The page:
When I first moved to London, in 2000, I found it hard to understand the rivalry between north and south Londoners. A friend was spun into a tortuous state of indecision over whether to move from the north he’d been brought up in to the other side of the river. Years later another friend announced – after months of Hamlet-like indecision – that he was, after all, making the move to the north of the Thames. Fifteen years later I understand it. This tension between the two sides of the river is stitched into the history’s fabric and is as real as the division of the river itself.
The south is the viewing platform to the north but until the 1950s was very much below the built-up platform of the opposite bank. The development of the south was initially opposed with vitriol from those on the other side. When Westminster Bridge was proposed in the mid-eighteenth century (to be the second central bridge after Waterloo) city bankers feared it would take away their business; the bridge itself was sabotaged by the watermen who feared that their diminishing incomes would be wiped-out by the new option to hoof across the water using the bridge.
To reinforce this sense of the north as overseer to the south, many of London’s prisons have been established on the South Bank. When the Fleet Prison was burned down in 1666 it was temporarily relocated to Caron House in Lambeth.
The King’s Bench Prison had also been close to St George’s Fields. One of its inmates was the dramatist and London prose writer Thomas Dekker, who was imprisoned there for not paying a debt of £40 to the father of fellow playwright John Webster – a reminder that poets should never involve themselves in the business of money. Marshalsea Prison, where Charles Dickens’ father John was imprisoned for debt – and which influenced his son’s novel Little Dorrit – was in Southwark. Within and around the South Bank both liberty and incarceration have existed in a very close, symbiotic relationship – like the bear that is baited by the human hand.
Perhaps I’ve felt kinship with the south of London because its reputation has always been one projected onto it from the other side – from the vantage of class and money – which reminds me of my home city, Liverpool. Stereotype and discrimination have pervaded the south. Charles Booth, in Life and Labour of the London Poor – a series of surveys undertaken between 1886 and 1903 – found that the worst areas of poverty were in the riverside parts of south London, particularly between Borough and Blackfriars Road.
In the early nineteenth century Bethlehem Hospital for mental patients was relocated to St George’s Fields to its current site which houses the Imperial War Museum. The area had also housed the Lambeth Asylum for Orphaned Girls and Hanway’s Magdalen House for ‘penitent prostitutes’. All of the city’s broken children were coming home at once. I have met many people – and no shortage of poets – who, in the extremities of mental strife, have felt most able to be themselves, or at least publicly dissolve, on the South Bank. In the 1930s the poet David Gascoyne, torn with mental strife, walked the area of a night time.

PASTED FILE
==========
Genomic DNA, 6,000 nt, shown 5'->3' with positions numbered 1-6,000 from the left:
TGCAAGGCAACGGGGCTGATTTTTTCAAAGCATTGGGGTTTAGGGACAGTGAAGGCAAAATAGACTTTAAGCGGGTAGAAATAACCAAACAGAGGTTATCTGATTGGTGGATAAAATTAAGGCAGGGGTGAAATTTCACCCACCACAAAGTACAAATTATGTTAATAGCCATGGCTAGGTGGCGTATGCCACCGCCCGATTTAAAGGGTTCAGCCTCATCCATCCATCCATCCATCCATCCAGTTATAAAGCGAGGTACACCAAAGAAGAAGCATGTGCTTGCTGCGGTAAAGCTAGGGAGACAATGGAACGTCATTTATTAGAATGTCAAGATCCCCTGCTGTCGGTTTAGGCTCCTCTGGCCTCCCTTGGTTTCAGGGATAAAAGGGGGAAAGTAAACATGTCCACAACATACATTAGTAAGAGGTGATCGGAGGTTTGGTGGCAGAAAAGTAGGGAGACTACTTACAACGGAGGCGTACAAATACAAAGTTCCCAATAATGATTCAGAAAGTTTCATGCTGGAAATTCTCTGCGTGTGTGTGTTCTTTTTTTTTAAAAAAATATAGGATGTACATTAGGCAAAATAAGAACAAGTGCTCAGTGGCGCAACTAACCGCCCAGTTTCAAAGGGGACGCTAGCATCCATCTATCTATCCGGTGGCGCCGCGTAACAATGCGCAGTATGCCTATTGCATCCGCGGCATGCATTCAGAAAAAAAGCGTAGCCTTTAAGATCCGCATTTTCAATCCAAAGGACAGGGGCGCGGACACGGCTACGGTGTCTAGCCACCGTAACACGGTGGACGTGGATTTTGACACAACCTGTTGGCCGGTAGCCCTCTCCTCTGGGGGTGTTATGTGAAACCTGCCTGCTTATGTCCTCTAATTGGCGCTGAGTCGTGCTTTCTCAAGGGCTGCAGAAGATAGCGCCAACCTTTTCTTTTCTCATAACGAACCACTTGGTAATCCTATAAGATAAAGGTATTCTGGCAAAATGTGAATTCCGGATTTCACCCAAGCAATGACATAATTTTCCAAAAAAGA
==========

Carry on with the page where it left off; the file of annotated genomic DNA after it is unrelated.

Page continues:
In the 1950s boys from Southwark and Lambeth took to wearing exaggerated Edwardian style dress including ‘very long velvet-collared jackets, bootlace ties, tapered trousers, suede shoes with thick crepe souls, and elaborate Brylcreemed quiffs, instead of the cloth caps and second-hand clothes they would have worn a few years earlier.’
Teddy Boys hung around the area edges of the South Bank – at Vauxhall and Elephant & Castle – like revenants of the Jacobean playwrights in their ruffs and tight trousers: ‘comical and slightly menacing’. There was, however – as T.R. Fyvel points out – a ‘peculiar, nasty viciousness in Teddy Boy assaults.’ The real threat of Teddy Boys was no doubt exaggerated by the media and through urban myth, but it is telling that the surrounding South Bank became the playground for this.
Forty years later, in the 1990s, both Lambeth and Southwark were amongst the areas of England with the highest unemployment levels; many of these people were men between twenty and thirty-four, and Afro-Caribbean. There is a long history of London’s young men finding themselves rooted and displaced here.
My book, published this month, takes up the spirit of outsiderness that this history invites and, through doing so, offers walks and detours into the current reality of London’s South Bank. When the Situationist writer Guy Debord developed the idea of psychogeography he argued that cities have atmospheres and environments that we can experience through the dérive: the drift. This term is often overused today, and with little reference to its genesis. We could do a lot worse before setting off than listening to what Debord said about this in his ‘Theory of the Dérive’ written in 1956: